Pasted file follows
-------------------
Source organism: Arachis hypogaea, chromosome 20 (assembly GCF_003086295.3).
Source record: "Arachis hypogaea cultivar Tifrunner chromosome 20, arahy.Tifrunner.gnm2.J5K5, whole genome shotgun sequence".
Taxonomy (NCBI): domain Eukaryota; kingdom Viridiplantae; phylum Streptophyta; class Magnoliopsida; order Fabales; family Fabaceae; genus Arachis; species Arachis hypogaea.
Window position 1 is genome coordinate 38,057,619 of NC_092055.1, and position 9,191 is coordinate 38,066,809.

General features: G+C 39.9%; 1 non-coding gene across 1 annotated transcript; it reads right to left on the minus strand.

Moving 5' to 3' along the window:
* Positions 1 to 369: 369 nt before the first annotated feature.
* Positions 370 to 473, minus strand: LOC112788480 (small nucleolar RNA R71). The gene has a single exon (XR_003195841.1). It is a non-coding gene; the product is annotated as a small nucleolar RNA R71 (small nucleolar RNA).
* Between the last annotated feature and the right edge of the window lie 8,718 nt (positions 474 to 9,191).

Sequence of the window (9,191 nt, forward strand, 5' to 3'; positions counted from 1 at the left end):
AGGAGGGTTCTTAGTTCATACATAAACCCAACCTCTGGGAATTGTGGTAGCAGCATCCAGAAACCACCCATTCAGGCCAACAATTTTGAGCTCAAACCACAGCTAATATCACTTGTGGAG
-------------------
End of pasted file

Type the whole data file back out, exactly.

Source organism: Arachis hypogaea, chromosome 20 (assembly GCF_003086295.3).
Source record: "Arachis hypogaea cultivar Tifrunner chromosome 20, arahy.Tifrunner.gnm2.J5K5, whole genome shotgun sequence".
Taxonomy (NCBI): domain Eukaryota; kingdom Viridiplantae; phylum Streptophyta; class Magnoliopsida; order Fabales; family Fabaceae; genus Arachis; species Arachis hypogaea.
Window position 1 is genome coordinate 38,057,619 of NC_092055.1, and position 9,191 is coordinate 38,066,809.

General features: G+C 39.9%; 1 non-coding gene across 1 annotated transcript; it reads right to left on the minus strand.

Moving 5' to 3' along the window:
* Positions 1 to 369: 369 nt before the first annotated feature.
* Positions 370 to 473, minus strand: LOC112788480 (small nucleolar RNA R71). The gene has a single exon (XR_003195841.1). It is a non-coding gene; the product is annotated as a small nucleolar RNA R71 (small nucleolar RNA).
* Between the last annotated feature and the right edge of the window lie 8,718 nt (positions 474 to 9,191).

Sequence of the window (9,191 nt, forward strand, 5' to 3'; positions counted from 1 at the left end):
AGGAGGGTTCTTAGTTCATACATAAACCCAACCTCTGGGAATTGTGGTAGCAGCATCCAGAAACCACCCATTCAGGCCAACAATTTTGAGCTCAAACCACAGCTAATATCACTTGTGGAG